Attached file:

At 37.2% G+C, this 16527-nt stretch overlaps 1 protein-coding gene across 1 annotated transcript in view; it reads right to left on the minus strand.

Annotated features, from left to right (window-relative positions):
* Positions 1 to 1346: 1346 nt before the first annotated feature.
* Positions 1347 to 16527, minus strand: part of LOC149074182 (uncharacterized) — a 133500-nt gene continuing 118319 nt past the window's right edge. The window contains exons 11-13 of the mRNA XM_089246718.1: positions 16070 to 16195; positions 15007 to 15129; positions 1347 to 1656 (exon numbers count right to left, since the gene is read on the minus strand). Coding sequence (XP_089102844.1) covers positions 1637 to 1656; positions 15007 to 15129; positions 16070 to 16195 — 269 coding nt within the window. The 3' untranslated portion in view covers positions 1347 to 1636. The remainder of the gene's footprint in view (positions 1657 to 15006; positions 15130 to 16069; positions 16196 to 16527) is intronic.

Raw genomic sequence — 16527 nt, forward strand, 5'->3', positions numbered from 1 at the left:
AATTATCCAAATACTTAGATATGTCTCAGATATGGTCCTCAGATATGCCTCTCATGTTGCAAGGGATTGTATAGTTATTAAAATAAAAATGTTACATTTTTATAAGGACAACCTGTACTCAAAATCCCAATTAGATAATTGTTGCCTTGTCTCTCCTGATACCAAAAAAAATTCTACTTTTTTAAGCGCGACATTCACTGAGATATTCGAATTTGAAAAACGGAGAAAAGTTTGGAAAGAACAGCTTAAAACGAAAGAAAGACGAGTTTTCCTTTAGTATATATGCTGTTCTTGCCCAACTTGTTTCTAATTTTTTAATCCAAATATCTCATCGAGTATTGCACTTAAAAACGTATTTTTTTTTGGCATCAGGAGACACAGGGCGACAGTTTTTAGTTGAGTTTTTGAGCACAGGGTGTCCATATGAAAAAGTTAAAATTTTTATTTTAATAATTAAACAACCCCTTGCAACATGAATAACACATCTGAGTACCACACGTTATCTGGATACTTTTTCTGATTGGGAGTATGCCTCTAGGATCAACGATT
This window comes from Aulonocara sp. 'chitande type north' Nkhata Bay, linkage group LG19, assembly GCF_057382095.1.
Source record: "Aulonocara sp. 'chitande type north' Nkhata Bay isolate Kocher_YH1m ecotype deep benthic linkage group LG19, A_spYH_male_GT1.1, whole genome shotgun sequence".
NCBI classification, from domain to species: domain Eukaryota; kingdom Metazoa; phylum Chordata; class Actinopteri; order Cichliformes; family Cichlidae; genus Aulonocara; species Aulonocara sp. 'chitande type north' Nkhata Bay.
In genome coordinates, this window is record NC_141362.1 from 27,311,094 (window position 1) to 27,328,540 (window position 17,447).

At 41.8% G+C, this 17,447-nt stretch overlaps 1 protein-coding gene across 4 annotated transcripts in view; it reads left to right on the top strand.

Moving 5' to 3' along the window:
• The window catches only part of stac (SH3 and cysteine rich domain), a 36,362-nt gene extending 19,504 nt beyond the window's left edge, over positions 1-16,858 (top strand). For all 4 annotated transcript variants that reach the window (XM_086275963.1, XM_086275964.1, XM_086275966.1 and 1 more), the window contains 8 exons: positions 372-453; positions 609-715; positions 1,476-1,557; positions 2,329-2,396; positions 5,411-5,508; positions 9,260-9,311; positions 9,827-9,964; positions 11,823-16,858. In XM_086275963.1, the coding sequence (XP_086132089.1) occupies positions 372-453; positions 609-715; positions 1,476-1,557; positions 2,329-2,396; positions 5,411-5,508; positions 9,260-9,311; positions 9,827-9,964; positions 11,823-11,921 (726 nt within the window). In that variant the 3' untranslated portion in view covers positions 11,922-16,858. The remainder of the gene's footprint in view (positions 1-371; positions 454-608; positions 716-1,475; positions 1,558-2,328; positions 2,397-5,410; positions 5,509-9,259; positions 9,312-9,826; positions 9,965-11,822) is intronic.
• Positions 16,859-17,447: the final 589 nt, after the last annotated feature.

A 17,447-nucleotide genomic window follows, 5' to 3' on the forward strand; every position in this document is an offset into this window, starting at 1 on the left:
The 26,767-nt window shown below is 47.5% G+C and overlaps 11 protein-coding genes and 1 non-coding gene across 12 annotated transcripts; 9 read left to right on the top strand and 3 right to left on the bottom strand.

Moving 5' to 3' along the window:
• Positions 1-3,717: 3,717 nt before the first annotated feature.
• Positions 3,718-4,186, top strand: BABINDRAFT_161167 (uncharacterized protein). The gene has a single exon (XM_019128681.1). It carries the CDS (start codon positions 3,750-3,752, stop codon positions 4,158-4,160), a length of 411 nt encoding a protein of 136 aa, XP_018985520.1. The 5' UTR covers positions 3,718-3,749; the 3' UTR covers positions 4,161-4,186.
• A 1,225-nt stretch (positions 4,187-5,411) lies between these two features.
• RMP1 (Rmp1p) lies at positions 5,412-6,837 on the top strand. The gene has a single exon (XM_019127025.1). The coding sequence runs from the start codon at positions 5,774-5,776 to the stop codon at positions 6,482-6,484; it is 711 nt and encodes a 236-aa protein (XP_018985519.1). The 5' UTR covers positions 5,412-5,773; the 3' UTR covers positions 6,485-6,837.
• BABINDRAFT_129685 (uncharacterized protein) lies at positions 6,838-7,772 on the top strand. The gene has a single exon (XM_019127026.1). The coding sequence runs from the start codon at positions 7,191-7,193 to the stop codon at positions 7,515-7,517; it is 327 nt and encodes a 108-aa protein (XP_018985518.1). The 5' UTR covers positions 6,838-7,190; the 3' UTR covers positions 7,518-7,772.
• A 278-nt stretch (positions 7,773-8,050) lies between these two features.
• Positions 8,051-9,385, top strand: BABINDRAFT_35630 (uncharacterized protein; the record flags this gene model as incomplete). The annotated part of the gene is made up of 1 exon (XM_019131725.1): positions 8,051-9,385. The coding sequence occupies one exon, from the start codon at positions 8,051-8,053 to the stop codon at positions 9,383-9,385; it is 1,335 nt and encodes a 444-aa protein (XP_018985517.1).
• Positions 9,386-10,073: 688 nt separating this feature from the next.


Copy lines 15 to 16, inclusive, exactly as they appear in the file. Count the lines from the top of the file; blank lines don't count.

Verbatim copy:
A 17,447-nucleotide genomic window follows, 5' to 3' on the forward strand; every position in this document is an offset into this window, starting at 1 on the left:
The 26,767-nt window shown below is 47.5% G+C and overlaps 11 protein-coding genes and 1 non-coding gene across 12 annotated transcripts; 9 read left to right on the top strand and 3 right to left on the bottom strand.